When people think of colonialism they often think of the conquest and exploitation of India, which is seen as the canonical model of how a rich European state takes over and exploits a thriving non-European community. However, this is only one of two types of colonialism. For simplicity in this post I will define these two kinds as exploitative colonialism and acquisitive colonialism. In exploitative colonialism an aggressive and expansionist state invades and subjugates a weaker but technologically advanced state, destroys or co-opts its existing political structures, and runs its economy to its own exploitative benefit. Typically the state that the colonialist power invades is established, strong, with its own heirarchies, a thriving market, international trade and its own technological developments and progress. The model of such a state is India, but any of the South East Asian nations and also much of North Africa qualifies for this situation. In exploitative colonialism the cost of exterminating the locals, and the huge benefits of exploiting their existing markets and social structures, mean that exploitation is the best or possibly the only way for the colonial power to extract benefit from a people it considers its inferior. In contrast, acquisitive colonialism seeks no benefit from the people it overruns. In acquisitive colonialism the expansionist state finds a people who are technologically far inferior to itself, have a very small and dispersed population, limited or no international trade, and few markets it can intrude into. The only thing they have that is of value to the expansionist state is land and the resources locked in and under that land. Often their political systems are so alien to the conquering state that it cannot conceive of how to exploit them, and in any case the local economy is so small in comparison to the colonial state’s that there is no point in wasting energy trying to extract anything from them. Often these highly isolated societies are also vulnerable to diseases that the colonist brings, so exploitation will be highly destructive in any case. In acquisitive colonialism the costs of extermination are so low, and the benefits of exploitation so minimal, that the best outcome is to destroy the local community, drive it off of all profitable or beneficial lands, isolate it from the invaders and exclude it from all contact with or benefit from the invading society. This form of colonialism was practised in Australia, New Zealand and the Americas. The final goal of this form of colonialism may not have been the complete destruction of an entire race and culture, but it was most certainly the complete expulsion of these people from all profitable lands and their exclusion – generally on racist and eugenicist grounds – from all political and cultural interaction with the colonial state. This final stage is characterized in the USA by the reservation system, and in Australia by the mission system and the child abduction program. These acquisitive colonial states reached their nadir in the mid- to late 19th century and early 20th century, when they mixed their colonial ideology with scientific racism, but had a tail that trailed into the late 20th century, with the end of the explicitly exterminationist strategies probably marked by Wounded Knee in the USA and the end of the child abduction program in Australia in the early 1970s.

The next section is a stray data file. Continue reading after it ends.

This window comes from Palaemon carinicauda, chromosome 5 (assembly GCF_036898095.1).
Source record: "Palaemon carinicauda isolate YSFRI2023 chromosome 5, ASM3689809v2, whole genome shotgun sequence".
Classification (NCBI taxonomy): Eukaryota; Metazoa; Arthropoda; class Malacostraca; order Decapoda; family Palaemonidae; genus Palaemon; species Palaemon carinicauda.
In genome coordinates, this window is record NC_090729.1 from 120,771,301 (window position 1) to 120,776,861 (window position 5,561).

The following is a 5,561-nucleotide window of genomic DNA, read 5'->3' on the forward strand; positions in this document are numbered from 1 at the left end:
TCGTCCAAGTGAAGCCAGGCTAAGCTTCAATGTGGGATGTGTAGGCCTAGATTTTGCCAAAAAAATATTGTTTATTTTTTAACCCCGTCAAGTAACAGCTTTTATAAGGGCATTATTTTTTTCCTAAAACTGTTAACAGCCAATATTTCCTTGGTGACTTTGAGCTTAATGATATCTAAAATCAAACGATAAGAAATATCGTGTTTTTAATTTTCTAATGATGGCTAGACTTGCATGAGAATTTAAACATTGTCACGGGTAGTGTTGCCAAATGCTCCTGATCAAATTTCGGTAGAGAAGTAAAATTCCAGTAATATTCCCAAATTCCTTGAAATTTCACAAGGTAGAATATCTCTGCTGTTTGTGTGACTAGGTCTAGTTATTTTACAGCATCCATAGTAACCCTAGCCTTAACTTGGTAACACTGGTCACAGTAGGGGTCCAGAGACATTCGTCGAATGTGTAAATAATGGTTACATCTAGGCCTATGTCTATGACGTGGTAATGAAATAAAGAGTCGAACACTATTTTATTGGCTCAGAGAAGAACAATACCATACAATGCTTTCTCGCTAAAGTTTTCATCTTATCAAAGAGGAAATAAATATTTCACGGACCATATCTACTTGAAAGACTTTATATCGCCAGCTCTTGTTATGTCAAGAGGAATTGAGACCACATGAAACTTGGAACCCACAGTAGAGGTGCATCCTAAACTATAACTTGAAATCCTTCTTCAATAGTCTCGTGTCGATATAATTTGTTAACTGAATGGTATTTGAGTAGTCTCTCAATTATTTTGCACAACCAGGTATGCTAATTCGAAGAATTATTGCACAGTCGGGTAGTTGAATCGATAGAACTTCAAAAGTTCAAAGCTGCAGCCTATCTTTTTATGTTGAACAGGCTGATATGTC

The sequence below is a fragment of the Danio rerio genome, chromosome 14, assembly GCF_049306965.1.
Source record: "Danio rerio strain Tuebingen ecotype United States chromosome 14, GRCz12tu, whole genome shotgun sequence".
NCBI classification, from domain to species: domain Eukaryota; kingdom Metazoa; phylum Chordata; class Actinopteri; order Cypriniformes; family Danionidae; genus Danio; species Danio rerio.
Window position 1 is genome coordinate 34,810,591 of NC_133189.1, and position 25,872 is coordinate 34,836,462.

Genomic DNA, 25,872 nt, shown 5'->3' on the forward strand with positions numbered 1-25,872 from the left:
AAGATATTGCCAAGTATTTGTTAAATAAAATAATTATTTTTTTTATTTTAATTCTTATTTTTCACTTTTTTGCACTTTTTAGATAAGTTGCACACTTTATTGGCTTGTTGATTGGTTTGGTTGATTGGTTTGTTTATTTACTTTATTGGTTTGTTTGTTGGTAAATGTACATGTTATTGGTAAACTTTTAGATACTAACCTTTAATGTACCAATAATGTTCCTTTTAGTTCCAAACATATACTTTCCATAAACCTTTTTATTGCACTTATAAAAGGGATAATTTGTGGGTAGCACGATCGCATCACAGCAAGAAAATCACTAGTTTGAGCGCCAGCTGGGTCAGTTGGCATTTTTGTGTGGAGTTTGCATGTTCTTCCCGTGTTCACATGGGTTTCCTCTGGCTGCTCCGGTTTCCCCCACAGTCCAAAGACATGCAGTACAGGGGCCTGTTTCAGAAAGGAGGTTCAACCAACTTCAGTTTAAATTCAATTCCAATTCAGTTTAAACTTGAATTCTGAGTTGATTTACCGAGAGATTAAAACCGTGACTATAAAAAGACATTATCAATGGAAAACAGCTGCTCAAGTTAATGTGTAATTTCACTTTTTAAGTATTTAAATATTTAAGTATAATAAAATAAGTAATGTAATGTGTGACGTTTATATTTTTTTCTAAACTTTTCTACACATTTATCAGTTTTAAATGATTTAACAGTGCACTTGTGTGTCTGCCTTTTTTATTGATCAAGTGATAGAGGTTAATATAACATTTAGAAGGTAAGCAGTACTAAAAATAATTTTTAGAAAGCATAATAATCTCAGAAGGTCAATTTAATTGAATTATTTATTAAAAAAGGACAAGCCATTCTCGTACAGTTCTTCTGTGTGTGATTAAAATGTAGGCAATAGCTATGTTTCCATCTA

Of course neither of these kinds of colonialism perfectly enacted the goals they set out for themselves, partly due to conflicting political visions, partly due to changing circumstances, and partly because the goals cannot be pursued to their pure conclusion through the flawed and human agents of colonial repression. But that they did not, for example, completely exterminate the native American peoples should not be taken as a sign that American colonialism was not explicitly acquisitive and exterminationist.